Advisor: Dr. June Ahn

Lilobot represents a partnership between UC Irvine, New York University, and CUNY Graduate Center

Objectives

Our goal in designing Lilo, a college advising chatbot is to increase enrollment in college for high school graduates. Our question is: How can we design the app interface and interaction to prevent “summer melt”, where students who were already accepted to college decide not to enroll?

Through three rounds of pilot studies in Summers 2017, 2019, and 2020, the team gathered several data sources to inform our design that cater to students' social interactions and college identity. In particular, the team collected student perceptions of their college identity, interactions with human advisors in an online chat interface, app interactions for participant thought processes, and in-depth user interviews to create user profiles.

Analyses of these data sources helped us identify key features for improvement:


My Roles

• Lead the UX/UI development of a mobile chatbot interface to increase enrollment in college for high school graduates.

• Develop natural language processing pipelines to model conversation topics, predict FAQ intents, and detect sentiment to match students with relevant mentors.

• Conduct user experience research: protocol development, data collection, and analyses of qualitative (user diary, interaction log, interview, persona mapping) and quantitative measures (survey).


Insights

Example conversational prompts and the dashboard interface to facilitate student reflection on their college identity

Designing a chatbot to support social-emotional interactions

Prior work on college advising chatbots have focused on sending students informational nudges. Meanwhile, chatbots to support mental well-being often provide space for user reflection.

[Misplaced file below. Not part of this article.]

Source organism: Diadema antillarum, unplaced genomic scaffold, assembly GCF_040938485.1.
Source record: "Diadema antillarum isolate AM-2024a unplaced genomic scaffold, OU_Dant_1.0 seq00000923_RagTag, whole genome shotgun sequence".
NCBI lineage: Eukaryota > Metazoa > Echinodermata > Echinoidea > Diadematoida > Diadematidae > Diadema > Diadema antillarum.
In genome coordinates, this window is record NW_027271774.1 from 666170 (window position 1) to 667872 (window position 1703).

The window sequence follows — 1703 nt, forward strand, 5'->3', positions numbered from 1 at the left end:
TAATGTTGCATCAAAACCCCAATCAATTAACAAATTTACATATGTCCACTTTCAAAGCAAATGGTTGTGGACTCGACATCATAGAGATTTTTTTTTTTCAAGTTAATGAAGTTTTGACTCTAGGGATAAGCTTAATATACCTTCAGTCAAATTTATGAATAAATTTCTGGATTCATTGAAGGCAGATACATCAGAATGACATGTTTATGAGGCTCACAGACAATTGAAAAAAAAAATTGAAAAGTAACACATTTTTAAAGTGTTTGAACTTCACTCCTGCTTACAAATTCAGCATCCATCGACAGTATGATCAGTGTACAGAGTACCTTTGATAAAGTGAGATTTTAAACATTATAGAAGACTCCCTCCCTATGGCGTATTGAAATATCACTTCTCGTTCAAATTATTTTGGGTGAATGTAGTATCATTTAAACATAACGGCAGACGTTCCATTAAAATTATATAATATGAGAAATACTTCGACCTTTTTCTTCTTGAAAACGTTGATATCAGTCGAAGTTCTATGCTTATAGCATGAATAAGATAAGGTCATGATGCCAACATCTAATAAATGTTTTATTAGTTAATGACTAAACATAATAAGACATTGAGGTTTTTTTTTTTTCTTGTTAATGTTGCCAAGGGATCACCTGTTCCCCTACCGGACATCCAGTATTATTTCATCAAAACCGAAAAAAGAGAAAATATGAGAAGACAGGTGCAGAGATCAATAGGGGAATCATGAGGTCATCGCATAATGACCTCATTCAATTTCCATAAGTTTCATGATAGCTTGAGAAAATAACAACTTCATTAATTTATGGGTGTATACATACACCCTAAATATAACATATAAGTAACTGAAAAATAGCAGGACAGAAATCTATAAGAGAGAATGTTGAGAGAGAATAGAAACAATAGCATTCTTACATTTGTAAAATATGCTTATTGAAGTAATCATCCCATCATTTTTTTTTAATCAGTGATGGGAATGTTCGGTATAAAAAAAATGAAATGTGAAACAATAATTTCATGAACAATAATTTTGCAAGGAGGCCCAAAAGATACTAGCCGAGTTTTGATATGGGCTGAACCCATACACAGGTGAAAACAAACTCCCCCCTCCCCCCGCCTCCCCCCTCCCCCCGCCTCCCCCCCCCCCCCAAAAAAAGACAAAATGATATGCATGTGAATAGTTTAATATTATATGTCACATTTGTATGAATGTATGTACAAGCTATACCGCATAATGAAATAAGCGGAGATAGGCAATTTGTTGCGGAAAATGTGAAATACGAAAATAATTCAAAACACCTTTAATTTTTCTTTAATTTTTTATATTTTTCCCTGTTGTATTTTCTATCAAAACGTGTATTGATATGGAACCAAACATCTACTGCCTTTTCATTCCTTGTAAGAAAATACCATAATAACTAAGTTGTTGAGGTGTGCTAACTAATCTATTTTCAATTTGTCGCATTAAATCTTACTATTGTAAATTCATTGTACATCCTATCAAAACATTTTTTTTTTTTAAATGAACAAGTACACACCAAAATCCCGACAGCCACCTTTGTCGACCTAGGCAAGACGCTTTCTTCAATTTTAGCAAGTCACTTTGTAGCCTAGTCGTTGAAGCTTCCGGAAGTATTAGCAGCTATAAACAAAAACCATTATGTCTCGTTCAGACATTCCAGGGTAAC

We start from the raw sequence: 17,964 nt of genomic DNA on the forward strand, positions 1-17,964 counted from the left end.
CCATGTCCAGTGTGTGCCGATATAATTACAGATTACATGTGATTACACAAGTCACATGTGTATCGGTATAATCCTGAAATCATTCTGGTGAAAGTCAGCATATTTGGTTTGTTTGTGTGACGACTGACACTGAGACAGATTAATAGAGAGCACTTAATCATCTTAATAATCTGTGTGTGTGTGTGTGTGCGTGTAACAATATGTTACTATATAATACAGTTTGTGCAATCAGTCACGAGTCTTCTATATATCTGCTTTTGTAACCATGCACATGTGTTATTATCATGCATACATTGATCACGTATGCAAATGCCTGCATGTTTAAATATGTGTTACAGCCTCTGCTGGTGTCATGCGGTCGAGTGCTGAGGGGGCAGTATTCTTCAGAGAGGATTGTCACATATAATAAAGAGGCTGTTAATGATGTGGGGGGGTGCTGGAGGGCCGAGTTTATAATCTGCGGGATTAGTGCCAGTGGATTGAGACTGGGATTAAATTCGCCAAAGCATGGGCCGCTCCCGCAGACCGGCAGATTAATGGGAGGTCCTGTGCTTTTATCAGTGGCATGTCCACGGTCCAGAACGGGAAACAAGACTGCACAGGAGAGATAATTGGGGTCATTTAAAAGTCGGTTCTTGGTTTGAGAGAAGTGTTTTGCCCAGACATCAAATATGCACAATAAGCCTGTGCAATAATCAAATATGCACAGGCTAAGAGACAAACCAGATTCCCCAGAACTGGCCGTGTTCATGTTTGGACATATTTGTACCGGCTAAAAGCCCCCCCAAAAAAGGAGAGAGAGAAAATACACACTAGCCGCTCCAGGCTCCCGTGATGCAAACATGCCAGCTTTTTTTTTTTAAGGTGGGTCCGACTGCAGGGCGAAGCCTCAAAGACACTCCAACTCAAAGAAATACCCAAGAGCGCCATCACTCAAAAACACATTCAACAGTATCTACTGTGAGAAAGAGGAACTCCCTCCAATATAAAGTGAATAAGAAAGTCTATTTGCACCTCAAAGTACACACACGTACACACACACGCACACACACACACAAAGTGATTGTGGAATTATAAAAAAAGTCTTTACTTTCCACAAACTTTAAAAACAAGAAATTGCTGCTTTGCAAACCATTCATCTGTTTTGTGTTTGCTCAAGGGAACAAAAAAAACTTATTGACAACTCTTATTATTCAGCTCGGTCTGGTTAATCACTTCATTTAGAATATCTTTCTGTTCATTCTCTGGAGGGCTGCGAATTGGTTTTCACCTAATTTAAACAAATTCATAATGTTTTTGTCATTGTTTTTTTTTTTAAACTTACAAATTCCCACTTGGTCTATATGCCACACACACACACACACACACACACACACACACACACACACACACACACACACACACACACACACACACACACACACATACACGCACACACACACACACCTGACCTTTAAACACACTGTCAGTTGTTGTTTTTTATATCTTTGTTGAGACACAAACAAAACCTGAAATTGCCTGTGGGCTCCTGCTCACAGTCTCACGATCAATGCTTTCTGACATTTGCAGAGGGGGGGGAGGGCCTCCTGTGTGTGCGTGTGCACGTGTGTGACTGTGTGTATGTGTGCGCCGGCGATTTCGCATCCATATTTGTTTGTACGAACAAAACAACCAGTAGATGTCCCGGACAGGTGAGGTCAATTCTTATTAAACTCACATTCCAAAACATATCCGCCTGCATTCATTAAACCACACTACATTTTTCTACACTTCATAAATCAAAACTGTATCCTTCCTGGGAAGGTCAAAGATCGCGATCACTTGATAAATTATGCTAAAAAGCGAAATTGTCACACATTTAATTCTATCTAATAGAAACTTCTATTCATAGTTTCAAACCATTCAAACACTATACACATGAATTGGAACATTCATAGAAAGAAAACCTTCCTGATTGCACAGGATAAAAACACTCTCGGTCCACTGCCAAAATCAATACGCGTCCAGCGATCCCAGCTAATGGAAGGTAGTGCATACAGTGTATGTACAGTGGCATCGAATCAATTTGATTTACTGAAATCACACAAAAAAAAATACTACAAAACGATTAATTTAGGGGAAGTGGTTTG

A design shift in Lilo is to combine these features, to provide students space to explore their social well-being in regards to college-going experiences. We worked with the interaction designer to create regular check-ins (surveys and conversational prompts) for students to reflect on multiple aspects of college-going experience.

Feedback from our latest pilot, where we interviewed participants about Lilo's different features, suggests that the designed prompts: • Are comprehensive of college-going experience • Are seemlessly embedded in the interactions • Provide space for self-introspection

Automating informational search

We observed from our pilot studies that students had shared concerns about several topics, such as tuition deposit, housing, or class registration.

To resolve these common questions in real time, we leveraged natural language processing to create a FAQ pipeline. We scraped the university sites and used pre-trained language models (such as GPT-2) to (1) automatically identify the intent in user questions and (2) reply with the appropriate response. This development helps to address student concerns in real time.

Supporting connection between students and advisors

Another design challenge, however, is that automated FAQs and open-ended responses may not satisfactorily understand and respond to complex social emotional needs.

Thus, we also engaged human advisors, who may have shared experiences with students around a certain topic.

To match students with advisors, we created a topic modeling and sentiment analysis feature, to automatically detect the topics and emotions in student text. This information will also provide advisors with the contexts for students' textual request.


Here, Lilo correctly identifies the sentiment in student text to inform the advisors. The chatbot also returns the right intent (tuition) for student questions.

Uncovering nuances in user profiles

We are working to create user personas from triangulating multiple data sources. This persona mapping helps us to refine our interaction designs to adapt to varying user needs.


Example persona: for students like Bailey, we would strive for a more balanced experience between task and conversation-oriented interactions.